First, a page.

Since the arrival of the Internet, journalists love to marvel at how much their business has changed. News is transmitted more quickly and efficiently than ever before. Social media has had a multiplier effect on news, etc. etc., blah blah.

Every so often, however, something surfaces to remind us just how durable the trade is, at least when it comes to the psychology of those who practice it. Enjoy this “document of the day” from the National Archives, in which a reporter checks in with the New York Times regarding the Battle of Gettysburg.

From…Baltr.

Dated,…July 3rd 1863.

NY Times

Your Correspondent has just arrived from the battlefield at Gettysburg having left there at 3 oclock this morning. The reports of the occurences in that vicinity as thus far reported in the Phila & Balto papers are almost totally incorrect. A brief and candid statement of the situation up to this morning is this. In Wednesdays fight we were repulsed simply because we were overpowered + outflanked….

The New York Times’ Jonathan Martin tweeted:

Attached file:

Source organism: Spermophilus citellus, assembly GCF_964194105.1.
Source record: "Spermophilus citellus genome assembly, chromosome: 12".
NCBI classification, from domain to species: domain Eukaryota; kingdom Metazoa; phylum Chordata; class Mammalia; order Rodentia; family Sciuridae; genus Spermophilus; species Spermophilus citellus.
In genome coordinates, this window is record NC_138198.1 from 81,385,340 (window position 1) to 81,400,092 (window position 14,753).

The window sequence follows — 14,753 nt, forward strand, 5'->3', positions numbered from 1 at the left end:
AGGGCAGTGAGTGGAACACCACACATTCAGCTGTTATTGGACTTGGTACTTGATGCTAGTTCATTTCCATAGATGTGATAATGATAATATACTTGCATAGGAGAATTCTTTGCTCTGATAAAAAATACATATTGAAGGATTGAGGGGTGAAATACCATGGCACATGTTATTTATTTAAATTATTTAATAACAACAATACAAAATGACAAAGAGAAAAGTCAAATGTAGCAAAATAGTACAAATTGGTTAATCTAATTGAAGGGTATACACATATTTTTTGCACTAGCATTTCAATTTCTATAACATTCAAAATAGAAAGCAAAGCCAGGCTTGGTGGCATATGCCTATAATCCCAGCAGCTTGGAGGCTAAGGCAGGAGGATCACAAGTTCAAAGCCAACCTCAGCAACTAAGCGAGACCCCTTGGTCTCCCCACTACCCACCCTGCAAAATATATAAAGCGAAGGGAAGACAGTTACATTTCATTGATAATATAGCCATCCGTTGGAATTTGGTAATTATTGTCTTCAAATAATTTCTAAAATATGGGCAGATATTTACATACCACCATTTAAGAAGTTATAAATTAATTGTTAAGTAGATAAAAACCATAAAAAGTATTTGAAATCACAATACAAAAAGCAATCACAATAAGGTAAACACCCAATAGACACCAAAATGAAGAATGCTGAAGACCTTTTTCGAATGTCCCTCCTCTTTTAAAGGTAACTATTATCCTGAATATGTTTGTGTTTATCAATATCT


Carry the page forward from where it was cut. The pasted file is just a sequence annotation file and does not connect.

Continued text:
Another key passage:

The total number of prisoners taken up to this morning was about 1,500. Eight hundred & fifty on Wednesday & six hundred on Thursday. This is reliable.

Now there’s a reassuring line for any editor: Your reporter asterisks his reporting as “reliable.” As if other information is not. In a piece on civil war journalism, The Post’s Paul Farhi pointed out why “reliable” was an important commodity back then:

All told, modern readers might be a bit skeptical of how the Philadelphia Daily Evening Bulletin characterized early war reporting from Washington in 1861:

“We are living history in these exciting times, and the historians are the newspaper writers, reporters and correspondents. To be sure, some of them make mistakes at times, and each day’s paper is not always an exactly accurate record of each day’s events. But the future historian will be able to winnow the solid grains of fact from the chaff of fancy and rumor, and the very sheet which we print today, may at a future time be closely scanned by some patient student, in his search for the actual facts concerning the mad attempt at revolution got up by some of the Southern States of the American Union in the year 1861.”

Erik Wemple writes the Erik Wemple blog, where he reports and opines on media organizations of all sorts.